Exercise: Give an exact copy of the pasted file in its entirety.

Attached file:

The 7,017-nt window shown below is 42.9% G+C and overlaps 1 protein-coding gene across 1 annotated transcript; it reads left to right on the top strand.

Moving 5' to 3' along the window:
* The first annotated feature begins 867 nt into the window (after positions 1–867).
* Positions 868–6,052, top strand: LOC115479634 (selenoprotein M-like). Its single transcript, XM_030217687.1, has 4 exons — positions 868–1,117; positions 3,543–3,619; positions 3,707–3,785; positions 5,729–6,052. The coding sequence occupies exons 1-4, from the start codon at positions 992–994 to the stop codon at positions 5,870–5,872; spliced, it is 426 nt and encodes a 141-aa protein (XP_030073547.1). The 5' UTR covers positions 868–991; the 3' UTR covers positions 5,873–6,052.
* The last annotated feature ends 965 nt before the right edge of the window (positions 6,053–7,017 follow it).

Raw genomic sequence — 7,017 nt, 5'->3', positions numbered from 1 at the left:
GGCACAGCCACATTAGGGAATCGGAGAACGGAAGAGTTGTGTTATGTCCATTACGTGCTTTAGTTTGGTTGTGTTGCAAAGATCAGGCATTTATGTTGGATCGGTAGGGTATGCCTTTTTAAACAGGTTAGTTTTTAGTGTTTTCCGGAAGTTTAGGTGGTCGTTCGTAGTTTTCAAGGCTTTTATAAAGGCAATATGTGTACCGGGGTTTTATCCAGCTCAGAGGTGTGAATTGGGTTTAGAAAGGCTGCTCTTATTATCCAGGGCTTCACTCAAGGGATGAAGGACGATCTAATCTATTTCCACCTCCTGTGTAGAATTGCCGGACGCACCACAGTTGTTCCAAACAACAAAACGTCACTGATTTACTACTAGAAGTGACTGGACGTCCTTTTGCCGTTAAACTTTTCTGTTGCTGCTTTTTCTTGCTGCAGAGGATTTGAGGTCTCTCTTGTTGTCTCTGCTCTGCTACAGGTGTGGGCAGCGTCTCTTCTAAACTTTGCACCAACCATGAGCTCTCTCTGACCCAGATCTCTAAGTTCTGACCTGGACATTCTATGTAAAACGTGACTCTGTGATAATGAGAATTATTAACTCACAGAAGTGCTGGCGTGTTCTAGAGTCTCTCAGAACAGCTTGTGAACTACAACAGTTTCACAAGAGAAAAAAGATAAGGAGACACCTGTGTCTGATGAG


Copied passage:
The 7,017-nt window shown below is 42.9% G+C and overlaps 1 protein-coding gene across 1 annotated transcript; it reads left to right on the top strand.

Moving 5' to 3' along the window:
* The first annotated feature begins 867 nt into the window (after positions 1–867).
* Positions 868–6,052, top strand: LOC115479634 (selenoprotein M-like). Its single transcript, XM_030217687.1, has 4 exons — positions 868–1,117; positions 3,543–3,619; positions 3,707–3,785; positions 5,729–6,052. The coding sequence occupies exons 1-4, from the start codon at positions 992–994 to the stop codon at positions 5,870–5,872; spliced, it is 426 nt and encodes a 141-aa protein (XP_030073547.1). The 5' UTR covers positions 868–991; the 3' UTR covers positions 5,873–6,052.
* The last annotated feature ends 965 nt before the right edge of the window (positions 6,053–7,017 follow it).

Raw genomic sequence — 7,017 nt, 5'->3', positions numbered from 1 at the left:
GGCACAGCCACATTAGGGAATCGGAGAACGGAAGAGTTGTGTTATGTCCATTACGTGCTTTAGTTTGGTTGTGTTGCAAAGATCAGGCATTTATGTTGGATCGGTAGGGTATGCCTTTTTAAACAGGTTAGTTTTTAGTGTTTTCCGGAAGTTTAGGTGGTCGTTCGTAGTTTTCAAGGCTTTTATAAAGGCAATATGTGTACCGGGGTTTTATCCAGCTCAGAGGTGTGAATTGGGTTTAGAAAGGCTGCTCTTATTATCCAGGGCTTCACTCAAGGGATGAAGGACGATCTAATCTATTTCCACCTCCTGTGTAGAATTGCCGGACGCACCACAGTTGTTCCAAACAACAAAACGTCACTGATTTACTACTAGAAGTGACTGGACGTCCTTTTGCCGTTAAACTTTTCTGTTGCTGCTTTTTCTTGCTGCAGAGGATTTGAGGTCTCTCTTGTTGTCTCTGCTCTGCTACAGGTGTGGGCAGCGTCTCTTCTAAACTTTGCACCAACCATGAGCTCTCTCTGACCCAGATCTCTAAGTTCTGACCTGGACATTCTATGTAAAACGTGACTCTGTGATAATGAGAATTATTAACTCACAGAAGTGCTGGCGTGTTCTAGAGTCTCTCAGAACAGCTTGTGAACTACAACAGTTTCACAAGAGAAAAAAGATAAGGAGACACCTGTGTCTGATGAG